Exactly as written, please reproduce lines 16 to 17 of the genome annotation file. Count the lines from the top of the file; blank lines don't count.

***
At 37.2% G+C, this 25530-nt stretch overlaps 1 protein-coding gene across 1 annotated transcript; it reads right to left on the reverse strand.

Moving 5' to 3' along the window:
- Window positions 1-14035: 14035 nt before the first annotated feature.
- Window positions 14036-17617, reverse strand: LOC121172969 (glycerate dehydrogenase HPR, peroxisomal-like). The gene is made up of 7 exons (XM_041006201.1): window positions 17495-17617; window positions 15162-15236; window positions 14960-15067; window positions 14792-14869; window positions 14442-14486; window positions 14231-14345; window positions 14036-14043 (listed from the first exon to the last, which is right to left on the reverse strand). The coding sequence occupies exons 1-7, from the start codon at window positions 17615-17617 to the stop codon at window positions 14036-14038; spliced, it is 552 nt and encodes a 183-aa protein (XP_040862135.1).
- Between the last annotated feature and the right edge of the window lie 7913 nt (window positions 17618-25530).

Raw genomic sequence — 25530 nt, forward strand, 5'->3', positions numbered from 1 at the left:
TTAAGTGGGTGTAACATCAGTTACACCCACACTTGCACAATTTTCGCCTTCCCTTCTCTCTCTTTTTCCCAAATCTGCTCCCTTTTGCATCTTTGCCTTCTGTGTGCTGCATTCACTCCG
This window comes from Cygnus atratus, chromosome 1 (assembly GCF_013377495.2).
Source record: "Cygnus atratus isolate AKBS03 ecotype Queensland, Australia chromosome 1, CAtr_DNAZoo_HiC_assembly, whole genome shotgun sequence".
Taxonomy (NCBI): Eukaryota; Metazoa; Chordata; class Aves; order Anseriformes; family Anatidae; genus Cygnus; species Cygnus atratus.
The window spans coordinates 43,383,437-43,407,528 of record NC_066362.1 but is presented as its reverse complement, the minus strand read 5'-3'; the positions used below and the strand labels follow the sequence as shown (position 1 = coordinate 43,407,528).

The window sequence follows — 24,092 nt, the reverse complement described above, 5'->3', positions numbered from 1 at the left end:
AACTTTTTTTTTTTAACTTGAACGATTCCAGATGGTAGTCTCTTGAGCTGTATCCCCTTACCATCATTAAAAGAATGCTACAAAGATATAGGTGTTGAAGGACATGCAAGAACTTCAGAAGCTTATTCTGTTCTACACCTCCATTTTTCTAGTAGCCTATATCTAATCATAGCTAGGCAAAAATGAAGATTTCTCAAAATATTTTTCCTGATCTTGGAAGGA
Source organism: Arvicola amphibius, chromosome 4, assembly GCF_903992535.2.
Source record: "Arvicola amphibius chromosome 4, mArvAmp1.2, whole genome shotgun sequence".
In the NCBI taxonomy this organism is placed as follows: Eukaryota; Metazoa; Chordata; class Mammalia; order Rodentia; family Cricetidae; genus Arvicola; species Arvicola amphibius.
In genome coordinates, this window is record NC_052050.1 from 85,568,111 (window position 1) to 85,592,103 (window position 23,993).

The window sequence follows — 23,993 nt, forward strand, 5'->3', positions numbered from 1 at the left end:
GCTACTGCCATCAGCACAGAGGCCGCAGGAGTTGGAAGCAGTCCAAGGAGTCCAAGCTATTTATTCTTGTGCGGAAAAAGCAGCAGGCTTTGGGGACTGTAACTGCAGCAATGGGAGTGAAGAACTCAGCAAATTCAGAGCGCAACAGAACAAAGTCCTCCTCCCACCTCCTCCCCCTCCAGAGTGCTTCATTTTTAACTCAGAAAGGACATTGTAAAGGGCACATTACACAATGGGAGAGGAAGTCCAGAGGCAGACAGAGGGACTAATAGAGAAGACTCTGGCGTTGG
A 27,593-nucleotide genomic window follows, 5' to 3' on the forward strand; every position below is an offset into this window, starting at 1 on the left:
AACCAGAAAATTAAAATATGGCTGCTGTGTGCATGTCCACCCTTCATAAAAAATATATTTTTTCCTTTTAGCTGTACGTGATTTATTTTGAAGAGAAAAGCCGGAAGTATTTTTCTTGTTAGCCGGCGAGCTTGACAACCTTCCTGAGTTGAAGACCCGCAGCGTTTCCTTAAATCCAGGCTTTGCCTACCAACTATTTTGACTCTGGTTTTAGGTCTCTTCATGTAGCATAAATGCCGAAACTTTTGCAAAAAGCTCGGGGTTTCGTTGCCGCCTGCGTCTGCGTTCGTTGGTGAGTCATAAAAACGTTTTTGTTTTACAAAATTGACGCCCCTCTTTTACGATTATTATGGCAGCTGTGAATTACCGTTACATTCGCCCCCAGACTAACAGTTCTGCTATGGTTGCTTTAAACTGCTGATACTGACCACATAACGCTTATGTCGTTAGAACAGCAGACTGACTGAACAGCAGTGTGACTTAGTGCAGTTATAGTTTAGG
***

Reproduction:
In the NCBI taxonomy this organism is placed as follows: Eukaryota; Metazoa; Chordata; class Mammalia; order Rodentia; family Cricetidae; genus Arvicola; species Arvicola amphibius.
In genome coordinates, this window is record NC_052050.1 from 85,568,111 (window position 1) to 85,592,103 (window position 23,993).